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Universal health insurance is answer to improving NY's business climate
Syracuse Post-Standard, January 18, 2018
Commentary by Howie Hawkins
Howie Hawkins, of Syracuse, was the Green Party candidate for mayor.
Your Jan. 14 editorial ("CNY economy needs workforce training") cites a CenterState CEO survey of business leaders who said rising employee benefit costs were "the No. 1 pressure point for their businesses in 2017."
But your response seems to be call for state tax and spending cuts. That seems implied by your comment that the "state's tax climate also matters" and adding that the state faces a $4 billion deficit, plus additional lost revenue from federal changes to health care and tax policy, which is estimated to be over $2 billion.
I would suggest that a better approach than austerity budgets is to improve the business climate and reduce government deficits by enacting the New York Health Act in order to lower health care costs to business and government.
The New York Health Act would provide universal health care for all New Yorkers for all medically necessary services with no out-of-pocket expenses (premiums, co-pays, deductibles). Health care for all would be paid for by a single public payer that is funded by payroll taxes on employers and employees that is progressively graduated by wage income. Progressive taxation of income from capital gains, dividends, and interest would also contribute, as would federal funds now received by New York for Medicare, Medicaid, Family Health Plus, and Child Health Plus.
Ninety-eight percent of New Yorkers would pay less for health care than they do now. The state's economy would save $45 billion annually on health care costs. The savings would come from the reduced administration costs of a single-payer system and the curbing of monopoly profiteering by drug and medical device companies.
The bill has passed the Assembly twice and is one vote short of passage in the Senate. After the bill is enacted, the governor will submit a specific revenue proposal to the legislature. Economist Gerald Friedman has done a cost analysis and revenue proposal based on the progressive taxation provisions of the bill.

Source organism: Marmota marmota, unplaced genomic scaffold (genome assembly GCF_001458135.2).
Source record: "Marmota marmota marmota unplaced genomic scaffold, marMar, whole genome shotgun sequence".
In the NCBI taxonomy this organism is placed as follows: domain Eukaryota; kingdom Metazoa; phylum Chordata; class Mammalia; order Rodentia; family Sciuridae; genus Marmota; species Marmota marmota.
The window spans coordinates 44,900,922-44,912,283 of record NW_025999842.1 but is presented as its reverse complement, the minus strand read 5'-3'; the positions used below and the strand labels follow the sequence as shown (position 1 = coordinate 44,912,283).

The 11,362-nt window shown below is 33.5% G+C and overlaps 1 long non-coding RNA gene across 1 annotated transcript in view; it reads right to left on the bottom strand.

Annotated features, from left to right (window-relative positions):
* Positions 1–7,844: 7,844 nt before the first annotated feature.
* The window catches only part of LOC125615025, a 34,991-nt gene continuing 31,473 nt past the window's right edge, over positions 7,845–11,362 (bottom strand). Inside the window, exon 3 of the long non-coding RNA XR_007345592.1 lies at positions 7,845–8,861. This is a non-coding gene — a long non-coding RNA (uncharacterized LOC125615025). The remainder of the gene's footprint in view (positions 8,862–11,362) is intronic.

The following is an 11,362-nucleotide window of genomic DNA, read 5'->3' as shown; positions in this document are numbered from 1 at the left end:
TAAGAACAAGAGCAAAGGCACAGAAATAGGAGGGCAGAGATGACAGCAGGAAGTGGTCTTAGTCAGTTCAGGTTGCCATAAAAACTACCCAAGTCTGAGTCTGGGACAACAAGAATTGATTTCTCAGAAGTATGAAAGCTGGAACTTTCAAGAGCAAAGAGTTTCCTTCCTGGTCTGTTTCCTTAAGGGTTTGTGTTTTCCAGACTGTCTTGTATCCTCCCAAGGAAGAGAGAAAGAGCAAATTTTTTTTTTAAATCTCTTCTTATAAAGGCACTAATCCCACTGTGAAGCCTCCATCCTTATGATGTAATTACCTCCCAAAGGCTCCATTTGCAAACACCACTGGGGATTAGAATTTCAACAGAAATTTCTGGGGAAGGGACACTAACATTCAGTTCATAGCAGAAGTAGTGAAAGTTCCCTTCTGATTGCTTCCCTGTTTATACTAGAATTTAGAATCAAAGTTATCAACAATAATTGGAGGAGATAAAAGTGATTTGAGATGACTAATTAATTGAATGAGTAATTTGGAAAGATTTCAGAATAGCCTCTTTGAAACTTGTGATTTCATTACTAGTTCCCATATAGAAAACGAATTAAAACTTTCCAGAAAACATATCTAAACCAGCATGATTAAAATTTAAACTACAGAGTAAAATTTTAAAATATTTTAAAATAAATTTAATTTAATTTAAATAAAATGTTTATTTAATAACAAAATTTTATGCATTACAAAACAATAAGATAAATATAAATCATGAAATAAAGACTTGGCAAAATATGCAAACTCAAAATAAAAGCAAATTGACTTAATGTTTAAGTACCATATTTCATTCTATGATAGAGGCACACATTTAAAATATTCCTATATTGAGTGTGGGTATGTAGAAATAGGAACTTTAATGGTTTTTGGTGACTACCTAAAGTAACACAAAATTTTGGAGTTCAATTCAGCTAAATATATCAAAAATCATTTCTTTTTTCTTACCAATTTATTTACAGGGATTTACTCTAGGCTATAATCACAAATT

Friedman finds that the employer payroll tax would average 8 percent of payroll. Using that 8 percent of payroll costs compared to the current costs of private or self-insured plans for public employees, the City of Syracuse would save $80 million a year ($42 million for city employees, $38 million for school employees), Onondaga County would save $152 million a year ($54 for county employees, $98 million from Medicaid), and New York state would save $2.7 billion.
Those savings are more than enough to cover Syracuse's recurring structural deficit of at least $15 million a year. It would substantially reduce the deficit facing the state budget. The savings will improve tax climate for Onondaga County especially, where current health care expenditures of $171 million ($73 million for employee insurance, $98 million for Medicaid) are 122 percent of the county property tax levy of $140 million. With those savings, Onondaga County could improve services and cut property taxes.
Private businesses will also benefit. For example, Yorkville Sound is a manufacturer of musical instruments, audio amplifiers, loudspeakers, and related professional sound reinforcement equipment. It is an international company based based in Toronto, Canada, with branches in the UK and Sweden, all countries with single-payer public health care plans that cover their employees.
But Yorkville's U.S. branch in Buffalo finds buying insurance for employees costly and an administrative burden. With 18 employees and a $1.2 million payroll in its Buffalo branch, Yorkville has calculated that under the New York Health Act, its annual health care costs would be reduced from $159,312 to $54,904, saving the company $104,408 annually.
Employers spend a median of 12.8 percent of payroll on health insurance in New York state. By lowering the burden of employee health care on business to 8 percent of payroll, the New York Health Act would make businesses in New York more competitive by cutting the top driver of the growing costs of doing business in New York.
Investment would be drawn to New York to take advantage of the reduced cost of hiring workers. Management and entrepreneurial energy would be freed from the time and expense of choosing, purchasing, and administering health insurance plans. And it would cut the tax burden of providing health care for public employees, which is the top driver raising the costs of government.